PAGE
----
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 Life on a Whaler during World War 2

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Life on a Whaler during World War 2

Bill Smith's Story

Brought up on the Shetland Isles I was a butcher?s boy but wanted more from life. At 16, in Leith, concealing my age I joined the crew of a Christian Salveson Norwegian whaler. I had a medical, the Doctor was a drunk and did not do it properly, but I was fit anyway. These were desperate days when Britain needed every ounce of whale meat, every drop of whale-oil, for, it was the start of World War 2.

Winston Churchill later wrote that the only thing that really frightened him during the war was the U-boats. After the Battle of Britain, we could not be invaded, but, the U-boats could starve us into surrender. Britain was unprepared for war and merchant ships were defenceless against the U-boats.

The Battle of the Atlantic, which we almost lost, was the most important battle of the European Theatre. Navy escorts were ineffective little sloops which herded us into convoys. Later, the Navy and RAF got the upper hand over the U-boats, but the U-boat commanders said it was ?the Happy Time? when I first went to sea. They sank many of our ships and killed thousands of our merchant seamen. They almost killed me and I am lucky to be alive.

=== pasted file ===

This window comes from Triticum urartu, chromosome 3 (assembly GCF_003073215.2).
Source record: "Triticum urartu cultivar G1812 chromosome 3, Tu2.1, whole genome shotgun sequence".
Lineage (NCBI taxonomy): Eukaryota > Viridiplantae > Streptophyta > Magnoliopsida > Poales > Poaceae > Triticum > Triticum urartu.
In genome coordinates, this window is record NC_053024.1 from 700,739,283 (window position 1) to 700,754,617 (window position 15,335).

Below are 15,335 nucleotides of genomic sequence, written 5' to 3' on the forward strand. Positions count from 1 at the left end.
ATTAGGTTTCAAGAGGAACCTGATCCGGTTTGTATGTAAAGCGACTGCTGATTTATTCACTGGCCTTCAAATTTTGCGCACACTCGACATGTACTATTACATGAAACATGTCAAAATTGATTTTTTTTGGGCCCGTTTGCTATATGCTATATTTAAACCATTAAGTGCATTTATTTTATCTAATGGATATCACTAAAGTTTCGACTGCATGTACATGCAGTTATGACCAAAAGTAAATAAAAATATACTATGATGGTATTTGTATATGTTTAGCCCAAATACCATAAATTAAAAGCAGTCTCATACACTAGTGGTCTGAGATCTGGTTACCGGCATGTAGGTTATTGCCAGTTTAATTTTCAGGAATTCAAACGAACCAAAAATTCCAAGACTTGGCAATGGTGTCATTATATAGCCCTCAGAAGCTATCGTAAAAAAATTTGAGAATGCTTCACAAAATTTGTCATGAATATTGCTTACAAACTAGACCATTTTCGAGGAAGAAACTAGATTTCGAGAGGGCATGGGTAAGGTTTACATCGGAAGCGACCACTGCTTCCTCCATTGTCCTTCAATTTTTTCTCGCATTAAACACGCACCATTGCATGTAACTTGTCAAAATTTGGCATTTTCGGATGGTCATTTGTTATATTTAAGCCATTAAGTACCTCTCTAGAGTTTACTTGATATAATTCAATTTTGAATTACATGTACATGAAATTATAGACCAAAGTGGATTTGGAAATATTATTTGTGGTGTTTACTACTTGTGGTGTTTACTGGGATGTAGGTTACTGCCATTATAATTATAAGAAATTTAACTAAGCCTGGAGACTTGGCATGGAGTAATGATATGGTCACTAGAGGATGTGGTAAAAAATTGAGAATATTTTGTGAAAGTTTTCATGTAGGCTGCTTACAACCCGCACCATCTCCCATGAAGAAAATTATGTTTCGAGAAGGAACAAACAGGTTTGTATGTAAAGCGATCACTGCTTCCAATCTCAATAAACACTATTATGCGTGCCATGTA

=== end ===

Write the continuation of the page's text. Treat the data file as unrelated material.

My bed was a gunny sack I stuffed with straw ? we called it ?The Donkey?s Breakfast? We would sail out of Liverpool, assemble into convoys escorted by the sloops. When in the open sea steamed alone to the Dutch West Indies to refuel and go on to the Antarctic. In Curacao or Aruba we had run-ins with tough Dutch police, but, we were a pretty tough bunch ourselves. We were away for 6 months at a time, and, would sail back via Freetown in Sierra Leone where we refuelled, convoyed and went on to Liverpool. Once, a crew member was swimming round the ship in the warm African sea as another was almost pulled off the side whilst line-fishing. It was a huge shark, the same size as the one in that ridiculous ?Jaws? movie, but a lot meaner and tougher.  We were a hungry crew. The only decent food we seemed to get was whale meat. We hauled the shark on board and it too went to help the war effort! Nothing could be wasted then.